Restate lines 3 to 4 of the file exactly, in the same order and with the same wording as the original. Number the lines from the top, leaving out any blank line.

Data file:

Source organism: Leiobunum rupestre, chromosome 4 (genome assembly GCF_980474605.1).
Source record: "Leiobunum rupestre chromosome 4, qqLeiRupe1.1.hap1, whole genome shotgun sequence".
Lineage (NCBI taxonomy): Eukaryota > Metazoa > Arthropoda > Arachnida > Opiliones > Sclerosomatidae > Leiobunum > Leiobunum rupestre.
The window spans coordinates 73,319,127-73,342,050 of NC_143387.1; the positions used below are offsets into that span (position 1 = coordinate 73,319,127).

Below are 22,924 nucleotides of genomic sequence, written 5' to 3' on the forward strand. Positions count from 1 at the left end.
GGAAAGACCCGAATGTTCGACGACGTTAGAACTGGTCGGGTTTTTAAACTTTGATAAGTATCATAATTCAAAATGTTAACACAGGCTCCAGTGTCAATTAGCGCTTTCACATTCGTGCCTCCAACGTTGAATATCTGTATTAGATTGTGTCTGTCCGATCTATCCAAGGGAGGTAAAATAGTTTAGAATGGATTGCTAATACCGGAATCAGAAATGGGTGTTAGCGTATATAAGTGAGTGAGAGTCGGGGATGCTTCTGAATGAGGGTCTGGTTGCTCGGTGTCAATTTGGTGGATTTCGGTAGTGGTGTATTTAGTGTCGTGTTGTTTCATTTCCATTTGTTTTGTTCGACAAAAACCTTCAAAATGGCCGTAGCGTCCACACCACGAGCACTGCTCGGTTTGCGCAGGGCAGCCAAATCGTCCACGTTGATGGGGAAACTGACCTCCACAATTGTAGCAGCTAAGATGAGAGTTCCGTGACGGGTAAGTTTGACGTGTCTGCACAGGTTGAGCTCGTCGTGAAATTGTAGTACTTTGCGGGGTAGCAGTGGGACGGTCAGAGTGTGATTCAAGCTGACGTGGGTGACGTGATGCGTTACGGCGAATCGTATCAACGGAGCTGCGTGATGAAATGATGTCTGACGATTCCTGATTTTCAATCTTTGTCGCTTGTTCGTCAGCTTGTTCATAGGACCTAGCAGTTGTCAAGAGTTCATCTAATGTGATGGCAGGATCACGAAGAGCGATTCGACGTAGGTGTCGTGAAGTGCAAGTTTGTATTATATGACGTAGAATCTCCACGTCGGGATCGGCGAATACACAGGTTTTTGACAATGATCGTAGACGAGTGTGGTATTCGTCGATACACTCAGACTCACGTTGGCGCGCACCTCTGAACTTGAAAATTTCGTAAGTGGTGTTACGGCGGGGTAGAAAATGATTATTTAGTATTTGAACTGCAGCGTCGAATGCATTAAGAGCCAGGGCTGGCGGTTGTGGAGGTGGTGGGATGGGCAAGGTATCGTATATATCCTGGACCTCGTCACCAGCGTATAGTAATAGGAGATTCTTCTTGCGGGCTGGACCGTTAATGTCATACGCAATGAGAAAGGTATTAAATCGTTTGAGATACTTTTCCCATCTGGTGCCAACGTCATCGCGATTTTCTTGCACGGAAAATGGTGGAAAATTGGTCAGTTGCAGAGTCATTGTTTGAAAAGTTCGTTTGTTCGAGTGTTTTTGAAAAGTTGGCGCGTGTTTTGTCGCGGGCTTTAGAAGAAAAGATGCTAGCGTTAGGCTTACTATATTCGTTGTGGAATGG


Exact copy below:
Lineage (NCBI taxonomy): Eukaryota > Metazoa > Arthropoda > Arachnida > Opiliones > Sclerosomatidae > Leiobunum > Leiobunum rupestre.
The window spans coordinates 73,319,127-73,342,050 of NC_143387.1; the positions used below are offsets into that span (position 1 = coordinate 73,319,127).